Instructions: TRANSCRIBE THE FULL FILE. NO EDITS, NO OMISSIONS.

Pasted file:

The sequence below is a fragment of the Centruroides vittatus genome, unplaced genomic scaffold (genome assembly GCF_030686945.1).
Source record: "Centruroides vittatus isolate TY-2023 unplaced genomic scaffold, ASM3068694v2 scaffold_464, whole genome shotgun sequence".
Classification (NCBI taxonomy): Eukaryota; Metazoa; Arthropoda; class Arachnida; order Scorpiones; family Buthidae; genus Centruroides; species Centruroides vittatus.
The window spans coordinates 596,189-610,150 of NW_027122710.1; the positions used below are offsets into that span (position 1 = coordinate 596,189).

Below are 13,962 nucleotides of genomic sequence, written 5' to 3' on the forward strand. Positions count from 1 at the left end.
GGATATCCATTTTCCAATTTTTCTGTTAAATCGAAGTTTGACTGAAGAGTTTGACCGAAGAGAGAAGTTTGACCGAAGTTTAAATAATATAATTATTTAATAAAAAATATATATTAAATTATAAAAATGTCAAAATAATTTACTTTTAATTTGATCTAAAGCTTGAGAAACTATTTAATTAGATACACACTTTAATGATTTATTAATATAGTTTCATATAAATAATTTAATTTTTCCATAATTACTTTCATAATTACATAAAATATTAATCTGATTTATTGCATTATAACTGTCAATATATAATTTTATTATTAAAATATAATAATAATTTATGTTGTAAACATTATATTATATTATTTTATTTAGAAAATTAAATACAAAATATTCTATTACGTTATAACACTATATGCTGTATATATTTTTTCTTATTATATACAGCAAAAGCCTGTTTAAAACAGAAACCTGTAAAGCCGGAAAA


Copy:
The sequence below is a fragment of the Centruroides vittatus genome, unplaced genomic scaffold (genome assembly GCF_030686945.1).
Source record: "Centruroides vittatus isolate TY-2023 unplaced genomic scaffold, ASM3068694v2 scaffold_464, whole genome shotgun sequence".
Classification (NCBI taxonomy): Eukaryota; Metazoa; Arthropoda; class Arachnida; order Scorpiones; family Buthidae; genus Centruroides; species Centruroides vittatus.
The window spans coordinates 596,189-610,150 of NW_027122710.1; the positions used below are offsets into that span (position 1 = coordinate 596,189).

Below are 13,962 nucleotides of genomic sequence, written 5' to 3' on the forward strand. Positions count from 1 at the left end.
GGATATCCATTTTCCAATTTTTCTGTTAAATCGAAGTTTGACTGAAGAGTTTGACCGAAGAGAGAAGTTTGACCGAAGTTTAAATAATATAATTATTTAATAAAAAATATATATTAAATTATAAAAATGTCAAAATAATTTACTTTTAATTTGATCTAAAGCTTGAGAAACTATTTAATTAGATACACACTTTAATGATTTATTAATATAGTTTCATATAAATAATTTAATTTTTCCATAATTACTTTCATAATTACATAAAATATTAATCTGATTTATTGCATTATAACTGTCAATATATAATTTTATTATTAAAATATAATAATAATTTATGTTGTAAACATTATATTATATTATTTTATTTAGAAAATTAAATACAAAATATTCTATTACGTTATAACACTATATGCTGTATATATTTTTTCTTATTATATACAGCAAAAGCCTGTTTAAAACAGAAACCTGTAAAGCCGGAAAA